The rule of law is emerging as one of the most pressing issues of this century. It is a cornerstone of peace, security, justice and development.
Natural resources form the core of many economies around the world, providing a source of livelihood for millions of people. But the disproportionate rise in demand for these resources is raising questions about the sustainability of investments in this sector. As the commitment to a low-carbon future grows amid concerns over climate change, IDLO believes that the rule of law can facilitate efforts to tackle such grave problems with the help of robust legal frameworks. Climate change has a polarizing effect, aggravating inequalities and reducing access to justice for those most at risk.
IDLO has been exploring how legal reform can encourage sustainable investment in the energy sector and promote climate justice. IDLO's guidebook on The Role of Legal Instruments to Support Green, Low-Emission and Climate-Resilient Development, produced in partnership with United Nations agencies, provides step-by-step assistance to governments in assessing, selecting and implementing legal instruments to deliver these goals.
Indonesia is home to half of the earth’s tropical peat lands, which cover 11 per cent of the country’s land area. Composed of partially decayed vegetation or organic matter, peat lands in Indonesia are highly biodiverse and store 60 billion of the world’s 88.6 billion metric tons of carbon held in tropical peat.
Participants from Africa, Asia-Pacific, Latin America and the Caribbean joined workshops, organized by IDLO in The Hague, Guatemala and Bali, to explore legal frameworks for implementing the Nagoya Protocol.
On Saturday 12th December in the north-eastern suburbs of Paris, a momentous shift was made in the world’s commitment to tackling climate change. Just a month on from the devastating terrorist attacks, amidst security tensions, celebrated news came out of the French capital with the announcement of the Paris Ag
Roundtable: THE RULE OF LAW, CLIMATE JUSTICE & SUSTAINABLE LAND USE
Tools for Equity, Certainty and Transparency in the Post-2015 Development Agenda
Tuesday, December 09, 2014, 4:45 p.m.- 6:15 p.m.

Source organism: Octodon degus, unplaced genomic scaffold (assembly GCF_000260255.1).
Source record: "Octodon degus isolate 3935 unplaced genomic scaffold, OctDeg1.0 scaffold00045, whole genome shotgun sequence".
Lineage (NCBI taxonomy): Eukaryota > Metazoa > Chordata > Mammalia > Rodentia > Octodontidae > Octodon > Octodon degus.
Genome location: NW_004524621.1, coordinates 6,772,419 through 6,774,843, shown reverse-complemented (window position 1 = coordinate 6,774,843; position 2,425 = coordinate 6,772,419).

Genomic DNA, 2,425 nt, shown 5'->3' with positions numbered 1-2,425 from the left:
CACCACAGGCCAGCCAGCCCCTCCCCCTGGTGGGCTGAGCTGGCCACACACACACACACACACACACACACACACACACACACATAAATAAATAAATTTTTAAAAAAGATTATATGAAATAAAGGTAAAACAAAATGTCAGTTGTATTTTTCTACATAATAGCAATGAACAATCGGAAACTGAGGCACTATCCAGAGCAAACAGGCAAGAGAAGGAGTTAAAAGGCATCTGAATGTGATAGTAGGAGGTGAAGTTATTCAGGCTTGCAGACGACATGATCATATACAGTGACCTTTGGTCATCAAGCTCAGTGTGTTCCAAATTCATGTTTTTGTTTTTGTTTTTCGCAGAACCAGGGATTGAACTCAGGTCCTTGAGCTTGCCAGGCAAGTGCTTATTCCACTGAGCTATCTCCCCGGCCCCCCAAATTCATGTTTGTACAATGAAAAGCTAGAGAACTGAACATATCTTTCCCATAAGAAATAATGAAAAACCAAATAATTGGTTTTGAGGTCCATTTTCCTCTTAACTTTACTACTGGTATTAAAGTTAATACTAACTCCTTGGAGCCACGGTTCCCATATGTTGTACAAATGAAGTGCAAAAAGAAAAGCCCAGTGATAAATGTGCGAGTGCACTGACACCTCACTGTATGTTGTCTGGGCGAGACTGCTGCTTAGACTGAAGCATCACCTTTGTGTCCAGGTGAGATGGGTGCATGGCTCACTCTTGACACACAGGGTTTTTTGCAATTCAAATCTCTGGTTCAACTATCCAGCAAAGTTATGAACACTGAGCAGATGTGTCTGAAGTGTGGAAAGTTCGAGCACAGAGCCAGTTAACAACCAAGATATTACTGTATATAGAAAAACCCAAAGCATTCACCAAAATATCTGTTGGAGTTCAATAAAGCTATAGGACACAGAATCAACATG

UNFCCC Convention Centre, 300 Paracas Room
DOHA, 29 November 2012 - As the 18th Conference of the Parties of the United Nations Framework Convention on Climate Change (UNFCCC) meets in Doha to move the international climate change agenda forward, the International Development Law Organization (IDLO) urges increased recognition of the vital role national legal and policy frameworks play in enabling effective climate change response.
DOING JUSTICE TO SUSTAINABLE DEVELOPMENT: INTEGRATING THE RULE OF LAW INTO THE POST-2015 AGENDA
Presentation by experts to explore the contribution of the rule of law to the three pillars of sustainable development as conceived at Rio +20
Climate change is threatening to reverse Kenya’s progress on poverty reduction and exacerbate economic and social inequality. In order to build resilience and outline a low-carbon approach to development, IDLO has assisted the Kenyan Government in drafting a comprehensive National Climate Change Action Plan 2013-2017. This technical assistance included compiling a Legal Preparedness Assessment Report and establishing a Climate Law Working Group, made up of law students from Kenya’s leading universities.
In 2011, IDLO and IFAD began assessing Mexico’s climate regulations at the federal and state level. The aim was to enhance local capacity to stimulate climate-positive reform and development. With the world’s first Legal Preparedness for Climate Change Assessment Report (L-PAR), IDLO comprehensively analyzed existing and potential laws and regulations on climate change, and identified gaps and innovations.